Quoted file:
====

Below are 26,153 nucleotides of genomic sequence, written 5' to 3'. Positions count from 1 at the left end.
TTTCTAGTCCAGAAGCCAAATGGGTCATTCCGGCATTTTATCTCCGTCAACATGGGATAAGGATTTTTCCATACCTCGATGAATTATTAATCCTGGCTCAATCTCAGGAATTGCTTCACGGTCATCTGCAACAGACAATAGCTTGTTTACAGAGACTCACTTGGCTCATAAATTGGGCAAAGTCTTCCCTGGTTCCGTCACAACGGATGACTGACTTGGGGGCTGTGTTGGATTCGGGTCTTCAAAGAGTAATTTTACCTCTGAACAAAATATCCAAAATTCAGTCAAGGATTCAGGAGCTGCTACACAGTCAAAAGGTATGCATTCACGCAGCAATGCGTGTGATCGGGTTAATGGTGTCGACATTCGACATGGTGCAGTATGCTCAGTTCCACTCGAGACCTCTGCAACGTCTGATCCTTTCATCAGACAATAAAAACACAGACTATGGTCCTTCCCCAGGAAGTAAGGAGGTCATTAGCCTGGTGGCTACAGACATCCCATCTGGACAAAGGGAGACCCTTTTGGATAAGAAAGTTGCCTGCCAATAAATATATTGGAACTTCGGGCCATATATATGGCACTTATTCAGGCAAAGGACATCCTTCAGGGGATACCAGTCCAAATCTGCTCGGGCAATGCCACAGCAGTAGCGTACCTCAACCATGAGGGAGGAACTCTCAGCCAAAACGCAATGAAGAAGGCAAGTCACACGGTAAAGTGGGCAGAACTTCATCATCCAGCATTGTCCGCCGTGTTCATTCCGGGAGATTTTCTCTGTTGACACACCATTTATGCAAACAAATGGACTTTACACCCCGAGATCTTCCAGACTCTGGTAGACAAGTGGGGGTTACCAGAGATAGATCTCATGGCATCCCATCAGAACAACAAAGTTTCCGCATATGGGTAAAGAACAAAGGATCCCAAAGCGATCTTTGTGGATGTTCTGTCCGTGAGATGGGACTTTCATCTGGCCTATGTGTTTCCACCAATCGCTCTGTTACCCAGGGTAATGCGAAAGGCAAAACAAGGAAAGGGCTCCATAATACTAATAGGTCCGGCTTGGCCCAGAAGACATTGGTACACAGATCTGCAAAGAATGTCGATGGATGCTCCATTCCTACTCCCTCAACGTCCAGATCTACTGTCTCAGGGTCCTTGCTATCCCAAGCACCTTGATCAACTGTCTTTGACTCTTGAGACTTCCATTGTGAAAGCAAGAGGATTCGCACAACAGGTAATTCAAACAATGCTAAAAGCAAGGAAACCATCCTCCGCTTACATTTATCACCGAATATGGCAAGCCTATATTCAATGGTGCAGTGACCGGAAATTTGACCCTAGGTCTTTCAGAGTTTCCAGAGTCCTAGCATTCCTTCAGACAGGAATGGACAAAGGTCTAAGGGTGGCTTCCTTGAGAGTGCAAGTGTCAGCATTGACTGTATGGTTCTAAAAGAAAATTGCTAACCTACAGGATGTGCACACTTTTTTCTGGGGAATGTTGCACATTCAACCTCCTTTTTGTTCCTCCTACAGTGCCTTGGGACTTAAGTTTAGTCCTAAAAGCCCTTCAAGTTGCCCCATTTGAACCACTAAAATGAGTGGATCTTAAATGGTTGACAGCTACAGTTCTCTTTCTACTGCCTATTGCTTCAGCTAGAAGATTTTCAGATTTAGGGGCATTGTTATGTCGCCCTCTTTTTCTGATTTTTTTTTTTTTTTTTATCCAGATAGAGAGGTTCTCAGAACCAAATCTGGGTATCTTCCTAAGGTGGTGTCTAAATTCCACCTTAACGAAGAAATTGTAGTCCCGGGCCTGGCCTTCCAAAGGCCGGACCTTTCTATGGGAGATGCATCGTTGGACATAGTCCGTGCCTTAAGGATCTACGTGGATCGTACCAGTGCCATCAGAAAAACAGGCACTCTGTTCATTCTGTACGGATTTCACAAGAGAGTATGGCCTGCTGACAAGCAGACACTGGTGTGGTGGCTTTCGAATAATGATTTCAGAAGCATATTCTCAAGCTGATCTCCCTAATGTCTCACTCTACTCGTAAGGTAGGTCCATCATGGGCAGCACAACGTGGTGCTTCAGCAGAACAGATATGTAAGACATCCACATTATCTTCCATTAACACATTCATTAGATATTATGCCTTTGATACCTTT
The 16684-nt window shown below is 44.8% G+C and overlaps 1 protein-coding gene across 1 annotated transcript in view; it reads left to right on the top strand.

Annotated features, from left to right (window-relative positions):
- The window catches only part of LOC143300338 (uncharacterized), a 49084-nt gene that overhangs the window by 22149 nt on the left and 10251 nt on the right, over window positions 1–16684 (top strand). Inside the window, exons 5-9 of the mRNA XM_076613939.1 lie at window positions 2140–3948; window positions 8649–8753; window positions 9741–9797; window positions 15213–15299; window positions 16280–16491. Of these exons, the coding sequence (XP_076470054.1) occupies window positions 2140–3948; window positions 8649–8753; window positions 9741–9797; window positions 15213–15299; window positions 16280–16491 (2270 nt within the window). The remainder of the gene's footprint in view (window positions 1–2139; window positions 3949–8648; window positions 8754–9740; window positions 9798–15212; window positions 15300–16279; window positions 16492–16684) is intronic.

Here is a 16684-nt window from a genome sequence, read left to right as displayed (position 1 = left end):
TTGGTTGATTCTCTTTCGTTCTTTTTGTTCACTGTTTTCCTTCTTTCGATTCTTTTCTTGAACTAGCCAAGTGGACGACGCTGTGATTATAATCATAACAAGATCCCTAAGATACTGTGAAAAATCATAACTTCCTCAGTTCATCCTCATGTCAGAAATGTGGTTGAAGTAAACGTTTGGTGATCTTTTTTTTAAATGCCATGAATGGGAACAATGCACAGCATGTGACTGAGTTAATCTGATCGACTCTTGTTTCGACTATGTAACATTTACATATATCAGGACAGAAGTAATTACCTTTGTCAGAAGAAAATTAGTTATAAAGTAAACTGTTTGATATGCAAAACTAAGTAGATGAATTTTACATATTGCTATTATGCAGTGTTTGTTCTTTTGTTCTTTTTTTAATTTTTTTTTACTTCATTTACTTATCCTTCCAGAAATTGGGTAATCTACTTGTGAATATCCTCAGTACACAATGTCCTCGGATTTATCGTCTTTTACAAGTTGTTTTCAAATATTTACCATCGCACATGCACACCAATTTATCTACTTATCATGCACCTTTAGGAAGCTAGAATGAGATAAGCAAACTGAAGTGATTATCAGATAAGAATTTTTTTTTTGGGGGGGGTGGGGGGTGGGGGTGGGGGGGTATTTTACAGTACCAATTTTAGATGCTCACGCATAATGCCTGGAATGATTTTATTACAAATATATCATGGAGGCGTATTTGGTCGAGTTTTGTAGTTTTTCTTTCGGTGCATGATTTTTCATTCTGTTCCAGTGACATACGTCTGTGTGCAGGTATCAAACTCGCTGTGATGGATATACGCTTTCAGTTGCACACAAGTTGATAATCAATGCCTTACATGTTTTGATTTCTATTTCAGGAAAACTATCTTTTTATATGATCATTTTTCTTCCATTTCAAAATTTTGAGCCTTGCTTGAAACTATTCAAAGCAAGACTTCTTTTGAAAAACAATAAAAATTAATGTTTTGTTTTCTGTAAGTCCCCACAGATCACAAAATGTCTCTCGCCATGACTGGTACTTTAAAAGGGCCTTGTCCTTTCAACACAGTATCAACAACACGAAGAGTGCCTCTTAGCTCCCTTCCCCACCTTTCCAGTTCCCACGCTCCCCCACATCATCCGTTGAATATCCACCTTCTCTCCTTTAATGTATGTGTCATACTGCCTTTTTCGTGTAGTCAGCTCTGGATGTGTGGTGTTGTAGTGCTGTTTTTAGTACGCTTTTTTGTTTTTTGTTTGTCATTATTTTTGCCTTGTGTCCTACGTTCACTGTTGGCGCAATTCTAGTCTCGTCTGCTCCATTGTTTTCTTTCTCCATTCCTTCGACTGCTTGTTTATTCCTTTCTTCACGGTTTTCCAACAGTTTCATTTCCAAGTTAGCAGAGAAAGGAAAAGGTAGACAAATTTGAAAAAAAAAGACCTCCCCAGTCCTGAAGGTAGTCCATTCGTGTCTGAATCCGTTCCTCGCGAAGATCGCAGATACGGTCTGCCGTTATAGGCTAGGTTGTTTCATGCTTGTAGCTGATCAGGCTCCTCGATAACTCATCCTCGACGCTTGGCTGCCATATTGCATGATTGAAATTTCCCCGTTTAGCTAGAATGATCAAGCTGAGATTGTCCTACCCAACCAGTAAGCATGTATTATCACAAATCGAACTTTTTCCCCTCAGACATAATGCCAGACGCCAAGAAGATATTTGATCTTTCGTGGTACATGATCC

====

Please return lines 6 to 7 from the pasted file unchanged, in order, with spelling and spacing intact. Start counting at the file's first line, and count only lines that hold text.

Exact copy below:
Here is a 16684-nt window from a genome sequence, read left to right as displayed (position 1 = left end):
TTGGTTGATTCTCTTTCGTTCTTTTTGTTCACTGTTTTCCTTCTTTCGATTCTTTTCTTGAACTAGCCAAGTGGACGACGCTGTGATTATAATCATAACAAGATCCCTAAGATACTGTGAAAAATCATAACTTCCTCAGTTCATCCTCATGTCAGAAATGTGGTTGAAGTAAACGTTTGGTGATCTTTTTTTTAAATGCCATGAATGGGAACAATGCACAGCATGTGACTGAGTTAATCTGATCGACTCTTGTTTCGACTATGTAACATTTACATATATCAGGACAGAAGTAATTACCTTTGTCAGAAGAAAATTAGTTATAAAGTAAACTGTTTGATATGCAAAACTAAGTAGATGAATTTTACATATTGCTATTATGCAGTGTTTGTTCTTTTGTTCTTTTTTTAATTTTTTTTTACTTCATTTACTTATCCTTCCAGAAATTGGGTAATCTACTTGTGAATATCCTCAGTACACAATGTCCTCGGATTTATCGTCTTTTACAAGTTGTTTTCAAATATTTACCATCGCACATGCACACCAATTTATCTACTTATCATGCACCTTTAGGAAGCTAGAATGAGATAAGCAAACTGAAGTGATTATCAGATAAGAATTTTTTTTTTGGGGGGGGTGGGGGGTGGGGGTGGGGGGGTATTTTACAGTACCAATTTTAGATGCTCACGCATAATGCCTGGAATGATTTTATTACAAATATATCATGGAGGCGTATTTGGTCGAGTTTTGTAGTTTTTCTTTCGGTGCATGATTTTTCATTCTGTTCCAGTGACATACGTCTGTGTGCAGGTATCAAACTCGCTGTGATGGATATACGCTTTCAGTTGCACACAAGTTGATAATCAATGCCTTACATGTTTTGATTTCTATTTCAGGAAAACTATCTTTTTATATGATCATTTTTCTTCCATTTCAAAATTTTGAGCCTTGCTTGAAACTATTCAAAGCAAGACTTCTTTTGAAAAACAATAAAAATTAATGTTTTGTTTTCTGTAAGTCCCCACAGATCACAAAATGTCTCTCGCCATGACTGGTACTTTAAAAGGGCCTTGTCCTTTCAACACAGTATCAACAACACGAAGAGTGCCTCTTAGCTCCCTTCCCCACCTTTCCAGTTCCCACGCTCCCCCACATCATCCGTTGAATATCCACCTTCTCTCCTTTAATGTATGTGTCATACTGCCTTTTTCGTGTAGTCAGCTCTGGATGTGTGGTGTTGTAGTGCTGTTTTTAGTACGCTTTTTTGTTTTTTGTTTGTCATTATTTTTGCCTTGTGTCCTACGTTCACTGTTGGCGCAATTCTAGTCTCGTCTGCTCCATTGTTTTCTTTCTCCATTCCTTCGACTGCTTGTTTATTCCTTTCTTCACGGTTTTCCAACAGTTTCATTTCCAAGTTAGCAGAGAAAGGAAAAGGTAGACAAATTTGAAAAAAAAAGACCTCCCCAGTCCTGAAGGTAGTCCATTCGTGTCTGAATCCGTTCCTCGCGAAGATCGCAGATACGGTCTGCCGTTATAGGCTAGGTTGTTTCATGCTTGTAGCTGATCAGGCTCCTCGATAACTCATCCTCGACGCTTGGCTGCCATATTGCATGATTGAAATTTCCCCGTTTAGCTAGAATGATCAAGCTGAGATTGTCCTACCCAACCAGTAAGCATGTATTATCACAAATCGAACTTTTTCCCCTCAGACATAATGCCAGACGCCAAGAAGATATTTGATCTTTCGTGGTACATGATCC